The Value of Awareness and the Unexpected Fan Club
I recently joked with my manager that I have a fan club of sorts. This is not to sound arrogant or boastful, but rather grateful that people actually care to hear what I have to say....even about business continuity. To some, business continuity may be boring, or some may ask why we care so much. Instead of restating the obvious, “we are all super passionate people” dedicated to our profession, I’d rather get into how we can show our passion through training.
There is the old quote, “give a man a fish, he’ll eat for a day; teach him how to fish and he’ll eat forever.” That is where my thoughts are when it comes to continuity. Last February, I developed an hour long presentation to provide some general info about why business continuity was important to my company, and provided a few key “wins” for what we did for process improvement from an after-action task or how many notification messages went out. We essentially thought that we would put it out there to our branch coordinators, and did not really think attendance would be that large. Turns out we were wrong. Why? Well, we started bringing in real content in the form of case studies; impacts that really happened at our company. People can relate better to things that happen to people they know. If there is a flood in an office, we use that as a case study. If there is a computer outage caused by a downed carrier, we build that in a case study. We even found that with the outbreak of COVID, our company leadership asked us what are we going to do about it, even when none of our employees were directly effected? We turned that into a case study.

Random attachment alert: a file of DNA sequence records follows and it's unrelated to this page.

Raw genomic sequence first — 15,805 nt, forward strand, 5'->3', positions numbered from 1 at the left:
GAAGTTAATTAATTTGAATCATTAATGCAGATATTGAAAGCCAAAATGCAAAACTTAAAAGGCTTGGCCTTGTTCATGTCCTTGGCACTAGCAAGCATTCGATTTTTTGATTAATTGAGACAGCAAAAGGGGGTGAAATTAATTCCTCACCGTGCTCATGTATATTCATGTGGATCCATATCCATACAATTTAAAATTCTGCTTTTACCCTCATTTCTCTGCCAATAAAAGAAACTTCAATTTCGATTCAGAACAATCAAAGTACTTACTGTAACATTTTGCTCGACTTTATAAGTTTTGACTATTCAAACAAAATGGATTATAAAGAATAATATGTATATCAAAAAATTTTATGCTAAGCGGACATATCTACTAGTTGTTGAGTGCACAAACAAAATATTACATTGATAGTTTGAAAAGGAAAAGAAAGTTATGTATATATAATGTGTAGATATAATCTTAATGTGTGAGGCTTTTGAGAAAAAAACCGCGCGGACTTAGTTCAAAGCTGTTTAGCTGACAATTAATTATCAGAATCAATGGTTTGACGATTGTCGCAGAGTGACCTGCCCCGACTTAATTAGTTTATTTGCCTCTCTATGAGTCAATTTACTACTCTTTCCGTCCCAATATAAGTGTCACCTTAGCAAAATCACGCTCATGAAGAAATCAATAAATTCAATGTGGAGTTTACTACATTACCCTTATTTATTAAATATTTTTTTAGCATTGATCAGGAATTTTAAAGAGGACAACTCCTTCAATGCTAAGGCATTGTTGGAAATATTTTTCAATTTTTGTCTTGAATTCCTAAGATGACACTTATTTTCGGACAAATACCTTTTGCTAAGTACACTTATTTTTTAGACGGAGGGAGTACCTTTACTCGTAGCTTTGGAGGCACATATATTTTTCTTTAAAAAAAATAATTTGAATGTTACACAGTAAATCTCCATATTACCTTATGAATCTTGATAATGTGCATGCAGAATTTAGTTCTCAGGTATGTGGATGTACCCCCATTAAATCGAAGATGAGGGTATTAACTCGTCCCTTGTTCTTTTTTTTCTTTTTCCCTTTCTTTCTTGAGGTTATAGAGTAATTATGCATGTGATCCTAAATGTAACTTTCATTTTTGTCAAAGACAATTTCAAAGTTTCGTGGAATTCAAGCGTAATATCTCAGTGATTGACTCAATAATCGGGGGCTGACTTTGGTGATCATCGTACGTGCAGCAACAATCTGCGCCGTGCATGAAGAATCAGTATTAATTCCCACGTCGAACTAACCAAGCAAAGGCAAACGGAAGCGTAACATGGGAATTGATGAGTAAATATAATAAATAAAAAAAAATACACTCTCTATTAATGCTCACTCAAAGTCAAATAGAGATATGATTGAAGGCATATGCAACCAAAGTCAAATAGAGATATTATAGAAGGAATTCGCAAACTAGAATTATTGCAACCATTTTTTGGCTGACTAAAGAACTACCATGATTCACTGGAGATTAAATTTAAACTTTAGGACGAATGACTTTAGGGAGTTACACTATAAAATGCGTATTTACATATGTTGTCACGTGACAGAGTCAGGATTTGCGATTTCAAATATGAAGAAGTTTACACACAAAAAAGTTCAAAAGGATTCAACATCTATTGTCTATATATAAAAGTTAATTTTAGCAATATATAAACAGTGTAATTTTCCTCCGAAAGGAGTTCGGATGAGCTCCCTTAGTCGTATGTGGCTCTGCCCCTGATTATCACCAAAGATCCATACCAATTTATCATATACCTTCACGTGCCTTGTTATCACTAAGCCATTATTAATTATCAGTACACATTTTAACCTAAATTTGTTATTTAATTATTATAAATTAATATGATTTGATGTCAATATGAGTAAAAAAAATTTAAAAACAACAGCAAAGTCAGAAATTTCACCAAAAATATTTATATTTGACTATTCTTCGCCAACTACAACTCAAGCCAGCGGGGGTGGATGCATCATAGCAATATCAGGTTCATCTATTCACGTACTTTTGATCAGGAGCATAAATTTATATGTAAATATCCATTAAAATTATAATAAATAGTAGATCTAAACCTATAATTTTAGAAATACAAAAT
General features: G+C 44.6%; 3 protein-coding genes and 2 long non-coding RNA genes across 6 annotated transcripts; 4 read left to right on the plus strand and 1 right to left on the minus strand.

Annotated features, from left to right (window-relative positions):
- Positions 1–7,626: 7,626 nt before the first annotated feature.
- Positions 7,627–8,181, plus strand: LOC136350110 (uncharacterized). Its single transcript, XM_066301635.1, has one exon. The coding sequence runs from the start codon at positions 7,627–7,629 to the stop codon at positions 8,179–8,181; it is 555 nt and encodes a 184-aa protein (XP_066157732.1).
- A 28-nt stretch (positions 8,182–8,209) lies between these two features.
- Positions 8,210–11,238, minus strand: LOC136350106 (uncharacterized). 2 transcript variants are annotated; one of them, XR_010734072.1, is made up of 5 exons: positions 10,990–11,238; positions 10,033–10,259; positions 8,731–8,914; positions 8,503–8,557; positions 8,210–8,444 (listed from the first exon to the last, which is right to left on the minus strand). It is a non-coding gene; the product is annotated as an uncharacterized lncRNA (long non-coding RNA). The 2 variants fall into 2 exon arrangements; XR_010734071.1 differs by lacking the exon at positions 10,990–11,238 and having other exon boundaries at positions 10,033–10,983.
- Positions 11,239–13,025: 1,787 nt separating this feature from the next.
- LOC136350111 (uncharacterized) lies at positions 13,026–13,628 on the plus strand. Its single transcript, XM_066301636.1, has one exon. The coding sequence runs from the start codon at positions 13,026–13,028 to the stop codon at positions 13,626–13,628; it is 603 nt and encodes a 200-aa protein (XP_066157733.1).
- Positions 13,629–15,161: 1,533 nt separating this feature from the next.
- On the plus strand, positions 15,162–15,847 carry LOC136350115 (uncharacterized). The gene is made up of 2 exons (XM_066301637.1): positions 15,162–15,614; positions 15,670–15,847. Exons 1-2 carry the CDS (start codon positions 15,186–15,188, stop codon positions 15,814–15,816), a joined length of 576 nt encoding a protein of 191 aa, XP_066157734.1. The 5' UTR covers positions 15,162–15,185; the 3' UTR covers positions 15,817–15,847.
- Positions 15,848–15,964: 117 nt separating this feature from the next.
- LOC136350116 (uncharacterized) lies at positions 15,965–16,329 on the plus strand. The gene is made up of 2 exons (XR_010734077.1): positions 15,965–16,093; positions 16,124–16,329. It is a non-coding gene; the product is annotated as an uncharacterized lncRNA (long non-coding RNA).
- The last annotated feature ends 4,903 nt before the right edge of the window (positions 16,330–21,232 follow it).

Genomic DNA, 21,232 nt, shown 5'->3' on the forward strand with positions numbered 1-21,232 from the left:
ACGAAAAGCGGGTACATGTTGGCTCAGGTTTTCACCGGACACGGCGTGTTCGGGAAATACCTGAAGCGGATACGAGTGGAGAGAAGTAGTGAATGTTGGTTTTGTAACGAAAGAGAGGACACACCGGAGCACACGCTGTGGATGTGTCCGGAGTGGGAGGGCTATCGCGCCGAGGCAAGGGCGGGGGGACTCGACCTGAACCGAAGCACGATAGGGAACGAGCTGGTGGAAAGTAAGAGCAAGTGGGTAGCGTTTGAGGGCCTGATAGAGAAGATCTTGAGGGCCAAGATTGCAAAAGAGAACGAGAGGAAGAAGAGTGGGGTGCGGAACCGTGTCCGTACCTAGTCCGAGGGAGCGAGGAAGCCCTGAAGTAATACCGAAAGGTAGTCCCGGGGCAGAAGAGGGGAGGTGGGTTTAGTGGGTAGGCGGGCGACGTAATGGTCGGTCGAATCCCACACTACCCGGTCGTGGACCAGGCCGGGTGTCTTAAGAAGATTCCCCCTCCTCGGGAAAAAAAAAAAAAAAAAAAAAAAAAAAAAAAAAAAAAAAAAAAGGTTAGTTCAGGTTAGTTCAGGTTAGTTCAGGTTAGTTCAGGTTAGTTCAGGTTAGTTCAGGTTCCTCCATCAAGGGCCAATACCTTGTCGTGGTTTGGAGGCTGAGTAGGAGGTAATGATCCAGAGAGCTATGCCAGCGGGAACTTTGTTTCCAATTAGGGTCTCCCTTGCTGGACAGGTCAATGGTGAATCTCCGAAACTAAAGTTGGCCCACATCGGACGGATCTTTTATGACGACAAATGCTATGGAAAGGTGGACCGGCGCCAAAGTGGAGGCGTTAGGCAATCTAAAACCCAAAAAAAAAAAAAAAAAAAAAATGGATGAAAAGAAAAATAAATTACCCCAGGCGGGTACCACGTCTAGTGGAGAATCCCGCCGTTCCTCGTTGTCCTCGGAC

You may be thinking, case studies may be boring. They don’t have to be. I use humor and bring my own goofy personality to it. Be authentic! By using these skills and having self awareness, as well as the confidence and facts to talk about why continuity is so important, it is possible to draw an average of 125 employees to your meetings. That is what I am seeing on a month to month basis.
Again, this is not a boast or a brag. This is about finding ways to make continuity accessible and not so alien to the normal day-to-day operation of a business. If we, as practitioners, can promote what we do in this fashion, this may just be a solid approach to help grow what we do.
Be yourself, and tell the stories that make us relevant. Plus, when you get to the point where you have developed a “following”, you know, the one your boss joked about, then you know you have built credibility and gained a foothold into the realm of awareness.
About the author
Manager, Crisis Management and Business Continuity
I am a passionate client and community-focused Crisis Management and
Business Continuity advocate. Business Continuity has been part of my
DNA since 2005. Today, I help to manage an award winning business
continuity and crisis management program. My team is involved in round
the clock monitoring throughout various parts of the world, focused on
pro-actively seeking out where incidents can and will take place. In
my spare time, I am a father of three teenagers and married going on
20 years. I love theater, which comes in quite handy when doing
exercises, and I am "roadie" for my son's rock and roll
cover band, Six On Friday here in Chicagoland.